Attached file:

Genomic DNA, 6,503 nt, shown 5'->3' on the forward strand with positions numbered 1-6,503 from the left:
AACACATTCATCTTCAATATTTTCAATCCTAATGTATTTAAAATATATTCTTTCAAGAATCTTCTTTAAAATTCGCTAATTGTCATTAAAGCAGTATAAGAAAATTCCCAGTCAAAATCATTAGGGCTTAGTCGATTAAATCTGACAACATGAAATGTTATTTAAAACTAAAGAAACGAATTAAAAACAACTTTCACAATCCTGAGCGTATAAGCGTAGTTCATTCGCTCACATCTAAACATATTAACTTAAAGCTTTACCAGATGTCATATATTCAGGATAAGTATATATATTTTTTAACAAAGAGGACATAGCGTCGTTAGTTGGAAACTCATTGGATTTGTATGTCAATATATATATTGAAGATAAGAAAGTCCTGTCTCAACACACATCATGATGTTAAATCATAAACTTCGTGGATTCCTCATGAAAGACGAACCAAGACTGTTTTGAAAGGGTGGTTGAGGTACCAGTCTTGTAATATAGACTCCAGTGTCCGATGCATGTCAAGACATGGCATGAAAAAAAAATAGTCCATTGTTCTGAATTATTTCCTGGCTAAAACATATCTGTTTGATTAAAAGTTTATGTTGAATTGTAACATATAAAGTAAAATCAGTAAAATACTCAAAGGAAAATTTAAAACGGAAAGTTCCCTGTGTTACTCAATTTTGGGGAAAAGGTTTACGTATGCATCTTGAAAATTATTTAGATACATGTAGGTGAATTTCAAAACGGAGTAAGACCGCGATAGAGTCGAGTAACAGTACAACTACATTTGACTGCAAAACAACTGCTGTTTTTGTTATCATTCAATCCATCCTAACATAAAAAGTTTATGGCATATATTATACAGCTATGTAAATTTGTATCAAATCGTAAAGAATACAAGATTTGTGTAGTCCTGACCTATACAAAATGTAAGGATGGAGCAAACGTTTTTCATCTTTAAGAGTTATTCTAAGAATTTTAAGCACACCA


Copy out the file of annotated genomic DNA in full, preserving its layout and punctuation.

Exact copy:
Genomic DNA, 6,503 nt, shown 5'->3' on the forward strand with positions numbered 1-6,503 from the left:
AACACATTCATCTTCAATATTTTCAATCCTAATGTATTTAAAATATATTCTTTCAAGAATCTTCTTTAAAATTCGCTAATTGTCATTAAAGCAGTATAAGAAAATTCCCAGTCAAAATCATTAGGGCTTAGTCGATTAAATCTGACAACATGAAATGTTATTTAAAACTAAAGAAACGAATTAAAAACAACTTTCACAATCCTGAGCGTATAAGCGTAGTTCATTCGCTCACATCTAAACATATTAACTTAAAGCTTTACCAGATGTCATATATTCAGGATAAGTATATATATTTTTTAACAAAGAGGACATAGCGTCGTTAGTTGGAAACTCATTGGATTTGTATGTCAATATATATATTGAAGATAAGAAAGTCCTGTCTCAACACACATCATGATGTTAAATCATAAACTTCGTGGATTCCTCATGAAAGACGAACCAAGACTGTTTTGAAAGGGTGGTTGAGGTACCAGTCTTGTAATATAGACTCCAGTGTCCGATGCATGTCAAGACATGGCATGAAAAAAAAATAGTCCATTGTTCTGAATTATTTCCTGGCTAAAACATATCTGTTTGATTAAAAGTTTATGTTGAATTGTAACATATAAAGTAAAATCAGTAAAATACTCAAAGGAAAATTTAAAACGGAAAGTTCCCTGTGTTACTCAATTTTGGGGAAAAGGTTTACGTATGCATCTTGAAAATTATTTAGATACATGTAGGTGAATTTCAAAACGGAGTAAGACCGCGATAGAGTCGAGTAACAGTACAACTACATTTGACTGCAAAACAACTGCTGTTTTTGTTATCATTCAATCCATCCTAACATAAAAAGTTTATGGCATATATTATACAGCTATGTAAATTTGTATCAAATCGTAAAGAATACAAGATTTGTGTAGTCCTGACCTATACAAAATGTAAGGATGGAGCAAACGTTTTTCATCTTTAAGAGTTATTCTAAGAATTTTAAGCACACCA